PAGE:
ratsRats?have caused chaos in the latest round of voting in elections in India after they destroyed dozens of? electronic vote counting machines? by eating the cables.

With more than 800 million voters, India uses the machines to reduce the time in declaring results compared to the old paper ballot system.

But voters in Ghaziabad, a town close to the capital New Delhi, were furious when told that rats had? ruined the machines, which were stored in a strongroom near a wholesale wheat market.

There are 814 million people eligible to vote during India?s elections which take six weeks to complete, voters have to attend the polling station with identification, pictured, in order to cast their ballot

The voting machines were attacked by rats in Ghaziabad, pictured, which is on the outskirts of New Dehli

?We had taken all possible measures to protect the vote counting machines,? said a senior official of the Ghaziabad district administration.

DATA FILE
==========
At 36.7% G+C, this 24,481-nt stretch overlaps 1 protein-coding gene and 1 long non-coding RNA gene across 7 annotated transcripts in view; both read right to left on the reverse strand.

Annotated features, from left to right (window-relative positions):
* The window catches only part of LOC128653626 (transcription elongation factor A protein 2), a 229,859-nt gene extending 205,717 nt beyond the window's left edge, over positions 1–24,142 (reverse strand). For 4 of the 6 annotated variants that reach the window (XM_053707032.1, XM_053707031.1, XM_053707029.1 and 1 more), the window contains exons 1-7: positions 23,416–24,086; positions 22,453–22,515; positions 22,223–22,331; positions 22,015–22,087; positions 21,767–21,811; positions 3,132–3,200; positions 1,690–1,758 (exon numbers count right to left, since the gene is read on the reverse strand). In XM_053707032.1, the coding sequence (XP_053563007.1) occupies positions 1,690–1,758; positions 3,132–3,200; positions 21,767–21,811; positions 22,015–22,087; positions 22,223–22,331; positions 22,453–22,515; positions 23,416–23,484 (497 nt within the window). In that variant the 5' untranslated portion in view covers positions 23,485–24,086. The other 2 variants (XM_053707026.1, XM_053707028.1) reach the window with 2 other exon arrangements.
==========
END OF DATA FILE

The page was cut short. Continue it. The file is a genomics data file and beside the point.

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?We realise how important it is to ensure that they are not harmed in any way.

?But rodent trouble was something we had not expected at all.?

It is understood that officials have spread 25 packets of rat poison in each room holding the voting machines to protect them until they are counted on May 16.

Due to the country?s size, it takes six weeks for the entire country to vote.

India introduced Electronic Voting Machines in 1998 because of the logistical problem of counting more than 800 million paper ballots.

The 814 million voters choose 543 members of the lower house of India?s parliament.

Abhinav Sharma, 24, said he waited for two hours in sweltering weather at a polling station in Lucknow, but was reluctant to vote for any of the candidates.

?Most politicians are thieves. They only contest elections to get rich quick. But I didn?t want to waste my vote, so I have cast my vote.?

Whenever the EVMs are transported across the massive country, they are protected by soldiers to prevent anyone from rigging the vote by tampering with the machines, pictured

 

Source: Daily Mail, UK

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